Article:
2. I did get stuff done that I might not have if I had my computer.
I justify the amount of hours I spend plugged-in every day to the fact that I write, and do so much schoolwork on my computer. But the truth is, at the end of the day when all of my work is done, I’m mostly looking at memes on Reddit and Googling things like “do dogs have feelings???” instead of doing things I should be doing. Sometimes, my daily to-do list will have some at-home tasks to complete in the evening after work and school, like “do laundry” or “vacuum bathroom floor,” and I’ll get so distracted winding down from the day and enjoying my Internet time that I push those tasks to another day (or, you know… never). But last night, I sat on my crisply-made bed with freshly-washed sheets and surveyed my spotless bedroom-kingdom by 9pm, wondering how the hell I’d accomplished all of the tasks on my to-do list (and then some) so early. Then it hit me that it was because I spent the time I’d usually spend screwing around on the internet actually doing the things I wanted to do.
3. I actually did sleep a lot better.
People are always saying how you shouldn’t look at screens before bed, because it can disrupt sleep. I’ve never really paid any mind to it (and to be honest, I’m not paying much mind to the science behind it right now, I’m just speaking from my experience this past week). I’m not a huge phone person, so the screen that tends to distract me before bed is (you guessed it!) my laptop. I often keep it open working on things or just ~surfing the world wide web~ until the second I close my eyes. Going to bed without staring at the laptop screen before passing out for the past four nights has actually seemed to put me into a much deeper sleep than I’m used to. I’m feeling suspiciously well-rested, which makes me super happy because I’m a person who often wakes up in the middle of the night for no good reason. Again, scientifically speaking, I’m not entirely positive this is due to the lack of computer use before bed, but it seems like it could have something to do with it.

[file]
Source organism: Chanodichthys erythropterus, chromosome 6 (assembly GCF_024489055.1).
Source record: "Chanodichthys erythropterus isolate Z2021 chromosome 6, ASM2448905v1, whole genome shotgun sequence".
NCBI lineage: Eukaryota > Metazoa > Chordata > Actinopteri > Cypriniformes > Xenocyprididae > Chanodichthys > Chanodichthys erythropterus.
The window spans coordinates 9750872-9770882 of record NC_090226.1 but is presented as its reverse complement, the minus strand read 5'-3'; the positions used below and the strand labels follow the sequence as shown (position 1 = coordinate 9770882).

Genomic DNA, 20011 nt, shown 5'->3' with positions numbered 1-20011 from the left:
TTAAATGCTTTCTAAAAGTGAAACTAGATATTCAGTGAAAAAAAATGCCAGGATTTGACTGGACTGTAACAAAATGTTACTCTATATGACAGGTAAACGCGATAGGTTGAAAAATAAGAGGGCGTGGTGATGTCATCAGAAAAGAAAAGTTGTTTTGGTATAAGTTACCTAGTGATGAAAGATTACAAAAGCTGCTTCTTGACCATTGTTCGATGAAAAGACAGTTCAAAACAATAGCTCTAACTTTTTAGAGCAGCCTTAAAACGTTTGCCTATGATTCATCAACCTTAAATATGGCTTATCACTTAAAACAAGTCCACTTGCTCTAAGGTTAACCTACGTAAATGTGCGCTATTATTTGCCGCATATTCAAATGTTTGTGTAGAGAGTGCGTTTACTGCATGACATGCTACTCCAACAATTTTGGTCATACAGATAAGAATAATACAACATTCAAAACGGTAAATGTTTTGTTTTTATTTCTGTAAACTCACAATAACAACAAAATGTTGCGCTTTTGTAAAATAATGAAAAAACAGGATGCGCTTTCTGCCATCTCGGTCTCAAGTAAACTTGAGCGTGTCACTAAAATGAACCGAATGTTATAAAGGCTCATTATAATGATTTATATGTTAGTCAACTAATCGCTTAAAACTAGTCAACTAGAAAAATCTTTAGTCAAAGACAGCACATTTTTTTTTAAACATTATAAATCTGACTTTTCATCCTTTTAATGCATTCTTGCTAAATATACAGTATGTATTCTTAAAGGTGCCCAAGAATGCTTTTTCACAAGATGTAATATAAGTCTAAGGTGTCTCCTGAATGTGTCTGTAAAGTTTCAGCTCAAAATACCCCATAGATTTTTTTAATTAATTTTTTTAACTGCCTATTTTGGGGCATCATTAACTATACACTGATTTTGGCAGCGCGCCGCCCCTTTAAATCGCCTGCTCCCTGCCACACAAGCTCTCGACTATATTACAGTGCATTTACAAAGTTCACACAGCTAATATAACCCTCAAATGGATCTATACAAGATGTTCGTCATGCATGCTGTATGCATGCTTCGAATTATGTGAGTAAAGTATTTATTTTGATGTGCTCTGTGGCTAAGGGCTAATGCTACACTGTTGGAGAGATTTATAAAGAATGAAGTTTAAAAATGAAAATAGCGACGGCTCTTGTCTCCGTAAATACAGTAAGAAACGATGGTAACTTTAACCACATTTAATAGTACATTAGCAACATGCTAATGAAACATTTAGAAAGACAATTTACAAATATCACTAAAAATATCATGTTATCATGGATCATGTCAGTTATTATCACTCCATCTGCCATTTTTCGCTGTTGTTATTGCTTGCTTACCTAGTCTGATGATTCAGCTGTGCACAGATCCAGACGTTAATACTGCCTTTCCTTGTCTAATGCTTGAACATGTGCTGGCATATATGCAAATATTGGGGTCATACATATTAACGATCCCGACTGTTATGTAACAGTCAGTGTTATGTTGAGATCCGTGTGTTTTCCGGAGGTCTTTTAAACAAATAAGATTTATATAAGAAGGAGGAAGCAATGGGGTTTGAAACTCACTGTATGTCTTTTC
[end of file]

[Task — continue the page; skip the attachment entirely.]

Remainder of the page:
4. I am entirely capable of doing what I need to do every day without a computer; but I would never choose to.
I was dreading the fact that I’d have to schedule my days around when and where I could find a computer to work on. The ease of being able to conveniently pull out my slick little Mac wherever and whenever I want is one of the things that makes my schedule so manageable. Being able to accomplish different tasks on-the-go makes it so that I can stretch out and take full advantage of every minute in my busy day. However, I found pretty quickly that with a little extra effort, I was able to ease into a new schedule and find a way to make it all work out. It took a little extra planning (like remembering to bring my external hard drive with me while using public computers, or heading to campus extra early in the morning to do a class assignment on a school computer since I couldn’t do it at home), but it was definitely much more manageable than I had expected. That being said, I wouldn’t willingly give up my laptop any time soon. It makes my life easier, and having it at my disposal to help me accomplish all of my work in a more efficient way is totally worth the risk of forgetting to do my laundry because I got distracted by a YouTube video. (Although I will try actively to give myself a cut-off time from now on, so I can actually accomplish things in the evening sometimes.)